16 Travels in the Land of Serpents and Pearls
By Marco Polo
Marco Polo returned from a 24-year business trip to find that his native Venice was at war with Genoa.
In the kerfuffle that ensued he was imprisoned, and in his cell he dictated to a fellow inmate, Rustichello da Pisa, the most influential travelogue ever written, and Europeans’ first glimpse into the Asian world.
‘Travels in the Land of Serpents and Pearls’ is an extract focused on the kingdoms of India as they were in the 13th century.
The stories are presented with a conscientiousness of recall that is in tension, at times, with their fabulous details (even unicorns earn a mention).
This intriguing contrast between worldly fact and Argonautic embellishment is precisely the reason why brand builders should read it.
It is rare that anyone has the freedom of describing a world which not a single contemporary, beyond a handful of unchronicled or unfortunate pioneers and missionaries, has any first-hand knowledge of.
Writing about foreign culture with such exuberance is counterproductive nowadays, partly because no culture is foreign any more, but mainly because technology has mobilized three billion internet users to rate, verify and countermand any observation that might surface.
If Polo’s account were posted on Trip Advisor, legions of cost-conscious honeymooners with alphanumeric pseudonyms would spring up with poorly framed ‘user photographs’ demonstrating that he was a fantasist with a poor sense of geography.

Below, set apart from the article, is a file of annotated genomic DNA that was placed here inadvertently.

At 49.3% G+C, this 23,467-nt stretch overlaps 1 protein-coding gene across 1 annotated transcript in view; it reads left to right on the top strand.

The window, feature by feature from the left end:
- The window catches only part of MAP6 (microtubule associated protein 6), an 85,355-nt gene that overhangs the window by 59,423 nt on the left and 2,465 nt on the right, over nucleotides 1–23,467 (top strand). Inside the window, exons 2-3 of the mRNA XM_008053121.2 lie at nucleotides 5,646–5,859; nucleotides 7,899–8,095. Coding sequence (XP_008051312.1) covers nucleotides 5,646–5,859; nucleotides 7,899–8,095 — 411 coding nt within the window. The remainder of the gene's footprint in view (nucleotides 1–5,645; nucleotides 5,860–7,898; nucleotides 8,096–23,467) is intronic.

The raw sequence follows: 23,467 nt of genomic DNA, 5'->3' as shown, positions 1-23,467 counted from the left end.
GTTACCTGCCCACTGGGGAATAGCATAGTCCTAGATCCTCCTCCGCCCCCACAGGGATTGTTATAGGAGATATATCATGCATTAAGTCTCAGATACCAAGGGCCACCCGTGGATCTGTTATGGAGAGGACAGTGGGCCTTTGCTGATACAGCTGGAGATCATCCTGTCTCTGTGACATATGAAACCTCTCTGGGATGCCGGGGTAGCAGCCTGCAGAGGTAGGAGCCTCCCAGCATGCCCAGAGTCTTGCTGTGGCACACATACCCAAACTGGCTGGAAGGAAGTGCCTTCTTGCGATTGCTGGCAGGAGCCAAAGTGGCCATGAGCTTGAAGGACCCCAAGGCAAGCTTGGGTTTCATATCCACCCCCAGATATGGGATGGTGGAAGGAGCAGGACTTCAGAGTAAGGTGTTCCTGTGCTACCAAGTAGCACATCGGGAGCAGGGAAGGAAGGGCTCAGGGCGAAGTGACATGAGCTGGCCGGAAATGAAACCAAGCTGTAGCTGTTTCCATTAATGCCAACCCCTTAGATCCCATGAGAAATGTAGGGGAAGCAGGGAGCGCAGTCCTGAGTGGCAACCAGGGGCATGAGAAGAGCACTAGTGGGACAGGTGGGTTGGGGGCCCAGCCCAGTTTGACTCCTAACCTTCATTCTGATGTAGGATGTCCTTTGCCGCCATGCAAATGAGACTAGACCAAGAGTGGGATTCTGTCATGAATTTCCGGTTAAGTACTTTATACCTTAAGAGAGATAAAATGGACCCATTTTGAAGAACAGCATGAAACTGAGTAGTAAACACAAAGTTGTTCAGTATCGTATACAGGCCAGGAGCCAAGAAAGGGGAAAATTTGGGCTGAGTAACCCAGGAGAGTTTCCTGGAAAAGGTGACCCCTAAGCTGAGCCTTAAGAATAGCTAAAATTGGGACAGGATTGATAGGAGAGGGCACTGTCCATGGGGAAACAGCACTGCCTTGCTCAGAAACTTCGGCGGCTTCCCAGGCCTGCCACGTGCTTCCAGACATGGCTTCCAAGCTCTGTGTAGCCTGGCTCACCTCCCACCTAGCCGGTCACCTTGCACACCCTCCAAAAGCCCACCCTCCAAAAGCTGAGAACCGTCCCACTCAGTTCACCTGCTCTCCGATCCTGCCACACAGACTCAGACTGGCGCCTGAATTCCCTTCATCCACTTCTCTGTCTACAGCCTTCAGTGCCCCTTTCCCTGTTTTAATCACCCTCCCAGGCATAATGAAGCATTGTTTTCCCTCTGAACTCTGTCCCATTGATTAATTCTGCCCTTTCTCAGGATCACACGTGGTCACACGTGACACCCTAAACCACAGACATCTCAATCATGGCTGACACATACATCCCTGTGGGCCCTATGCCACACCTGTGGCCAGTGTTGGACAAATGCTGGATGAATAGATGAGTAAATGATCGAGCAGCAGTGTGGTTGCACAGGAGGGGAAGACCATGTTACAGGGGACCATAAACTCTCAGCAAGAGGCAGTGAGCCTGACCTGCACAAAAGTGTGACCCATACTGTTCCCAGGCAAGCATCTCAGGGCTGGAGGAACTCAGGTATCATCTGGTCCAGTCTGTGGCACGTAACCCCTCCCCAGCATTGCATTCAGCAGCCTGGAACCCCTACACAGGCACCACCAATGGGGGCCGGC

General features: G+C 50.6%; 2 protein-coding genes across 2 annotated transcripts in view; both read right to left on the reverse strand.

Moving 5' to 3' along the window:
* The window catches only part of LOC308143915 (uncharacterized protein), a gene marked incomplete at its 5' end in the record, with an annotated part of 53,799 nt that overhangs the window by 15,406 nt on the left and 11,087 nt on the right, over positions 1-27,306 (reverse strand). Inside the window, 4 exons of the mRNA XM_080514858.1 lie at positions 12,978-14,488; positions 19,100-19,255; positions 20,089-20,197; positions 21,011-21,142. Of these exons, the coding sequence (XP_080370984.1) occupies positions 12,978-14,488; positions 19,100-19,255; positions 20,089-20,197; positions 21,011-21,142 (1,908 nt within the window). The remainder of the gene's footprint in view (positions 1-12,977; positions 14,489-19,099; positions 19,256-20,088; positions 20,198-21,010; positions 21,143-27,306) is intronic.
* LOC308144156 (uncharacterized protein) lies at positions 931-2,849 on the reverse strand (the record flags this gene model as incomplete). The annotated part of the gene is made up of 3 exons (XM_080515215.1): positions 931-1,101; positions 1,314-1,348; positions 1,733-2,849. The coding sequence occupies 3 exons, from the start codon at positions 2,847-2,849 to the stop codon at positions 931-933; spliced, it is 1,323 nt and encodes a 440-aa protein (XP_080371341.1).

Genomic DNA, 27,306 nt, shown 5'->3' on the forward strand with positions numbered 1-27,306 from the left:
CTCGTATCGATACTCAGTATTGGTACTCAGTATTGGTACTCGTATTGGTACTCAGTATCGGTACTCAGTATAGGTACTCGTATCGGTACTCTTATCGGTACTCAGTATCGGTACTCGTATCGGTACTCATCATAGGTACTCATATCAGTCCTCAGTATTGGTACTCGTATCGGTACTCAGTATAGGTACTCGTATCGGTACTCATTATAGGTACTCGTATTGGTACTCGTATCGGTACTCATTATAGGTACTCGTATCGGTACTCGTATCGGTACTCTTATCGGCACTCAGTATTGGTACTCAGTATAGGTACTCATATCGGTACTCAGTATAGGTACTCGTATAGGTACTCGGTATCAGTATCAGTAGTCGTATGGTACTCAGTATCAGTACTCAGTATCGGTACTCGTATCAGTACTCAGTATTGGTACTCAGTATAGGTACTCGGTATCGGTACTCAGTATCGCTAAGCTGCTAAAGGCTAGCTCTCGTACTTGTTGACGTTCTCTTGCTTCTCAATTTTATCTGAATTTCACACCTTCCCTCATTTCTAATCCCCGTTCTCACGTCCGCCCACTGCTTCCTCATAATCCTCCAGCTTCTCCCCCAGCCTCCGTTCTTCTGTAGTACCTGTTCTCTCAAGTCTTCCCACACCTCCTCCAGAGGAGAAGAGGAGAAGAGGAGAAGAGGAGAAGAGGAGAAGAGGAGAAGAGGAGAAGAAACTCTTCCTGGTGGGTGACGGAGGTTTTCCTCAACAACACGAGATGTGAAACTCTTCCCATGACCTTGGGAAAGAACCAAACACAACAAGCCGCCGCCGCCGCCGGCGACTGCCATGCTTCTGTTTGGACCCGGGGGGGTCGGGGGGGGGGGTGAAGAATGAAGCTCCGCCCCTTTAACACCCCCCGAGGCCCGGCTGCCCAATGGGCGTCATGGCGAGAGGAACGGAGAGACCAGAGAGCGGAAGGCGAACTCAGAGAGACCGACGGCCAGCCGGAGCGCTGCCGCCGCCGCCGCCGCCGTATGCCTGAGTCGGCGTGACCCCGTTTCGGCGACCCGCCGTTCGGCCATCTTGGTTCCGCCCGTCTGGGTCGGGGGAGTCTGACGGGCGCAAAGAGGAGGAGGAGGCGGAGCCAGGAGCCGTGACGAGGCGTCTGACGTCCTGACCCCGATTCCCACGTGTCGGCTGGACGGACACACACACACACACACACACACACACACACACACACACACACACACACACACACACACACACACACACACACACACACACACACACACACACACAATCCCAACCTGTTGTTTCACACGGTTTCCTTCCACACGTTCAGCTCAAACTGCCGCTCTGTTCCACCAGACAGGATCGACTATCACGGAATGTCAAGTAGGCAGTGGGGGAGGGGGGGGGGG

And in one sense it is hugely reassuring to know, as we move into the sharing economy, that we no longer rely on businesses or brands or literary monopolists for reliable information.
But 715 years after the publication of Marco Polo’s ‘Travels’, and in a world giddy with new peer to peer structures of information and trust, I wonder whether our ability, figuratively, to import into the minds of others wondrous new ideas from exotic intellectual climes has grown, or whether all of this democratic empiricism is causing it to shrink.
Marco Polo’s account of Asia is an act of imagination. It is a romantic account not because he stands to gain from exaggeration, but because the otherness of the world he has returned from is, in each of its alien paradigms, incomprehensible at a literal level. He is bringing a new set of ideas to Europe, and with them the possibility of new meaning.
His accounts were reflected in the cartography of the day, and what is important is not that the maps grew in accuracy (they didn’t) but that the maps grew at all. People want new meaning. They want the map of the mind to keep growing, and this is not a literal exercise.
Least of all for brands, which are themselves, like the Asia of medieval Europe, mental real estate first and foremost.
Giles Hedger is the chief strategy officer at Leo Burnett London & Worldwide.
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